Inspecting And Maintaining Liquid Cooling Seals

Hydraulic systems such as computer liquid cooling kits rely on a consistent, constant supply of cool liquid to move water away from hot components. When the seals begin to give way from wear and tear or incorrect installation, your system may suffer from damaging leaks or overheating. To understand the problem and maintain a more efficient computer cooling system, consider a few inspection and maintenance points.

How Does Liquid Cooling Work?

Computers operate at high temperatures because of some of the components, namely the processor. In order to reduce the temperature, devices called heat sinks are often installed to pull heat away from the components. The heat is then transferred away as air flows through the fins, usually with the aid of a fan.

Liquid cooling performs the same task by using moving water. A metal plate is attached to the high temperature component, which may or may not include the heat sink. Tubes are inserted through the plate, which are used to pump cool liquid to keep the plate's temperature down.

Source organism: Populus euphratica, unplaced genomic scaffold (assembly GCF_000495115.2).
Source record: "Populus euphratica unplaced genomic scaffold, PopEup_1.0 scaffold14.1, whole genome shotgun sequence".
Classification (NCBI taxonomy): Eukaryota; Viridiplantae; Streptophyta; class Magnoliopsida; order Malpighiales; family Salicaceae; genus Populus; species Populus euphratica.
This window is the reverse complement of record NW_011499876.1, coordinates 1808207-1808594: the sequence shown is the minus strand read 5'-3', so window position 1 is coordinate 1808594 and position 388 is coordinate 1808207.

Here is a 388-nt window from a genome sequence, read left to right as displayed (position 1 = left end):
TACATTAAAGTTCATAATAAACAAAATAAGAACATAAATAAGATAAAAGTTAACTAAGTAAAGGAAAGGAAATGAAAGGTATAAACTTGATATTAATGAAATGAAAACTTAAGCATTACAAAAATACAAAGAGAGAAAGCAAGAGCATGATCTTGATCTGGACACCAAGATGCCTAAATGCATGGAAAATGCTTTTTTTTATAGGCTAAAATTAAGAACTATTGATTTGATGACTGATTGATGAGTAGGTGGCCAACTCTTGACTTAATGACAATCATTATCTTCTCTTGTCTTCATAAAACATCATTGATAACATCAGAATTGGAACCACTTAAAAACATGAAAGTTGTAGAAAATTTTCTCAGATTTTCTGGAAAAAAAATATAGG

The water movement is achieved through use of precision hydraulic pumps and a series of seals. These seals are opened and closed as necessary to keep the liquid temperature down. Since the water warms up as it passes by high temperature components, a constant stream of the same liquid can result in warmer liquid and less efficient cooling.

Seal Failure Can Ruin Efficiency

As mentioned earlier, the cooling system opens and closes the tubes as necessary to maintain low temperatures. If the seals are broken, you may have to deal with more than warmer liquids; the liquid can leak or even spray out across the inside of the computer.

Liquid coolant can last a long time before it needs to be changed unless the tubing was installed incorrectly. If any dust or debris was introduced to the tubing, the debris can act as an anchor for the liquid. A clog can begin to build up, which can become caught against the hydraulic seals and lead to weaker liquid flow or a tubing burst.

Make sure to inspect the cooling systems on at least a weekly basis. Observe the tubing and look for any bulges that could betray a clog. If you hear any hissing or notice an excessive amount of bubbles near the seal and joint areas, replace the seals as soon as possible.

Get in contact with a hydraulic seal professional to keep a regular supply chain of all the hydraulic system parts you need.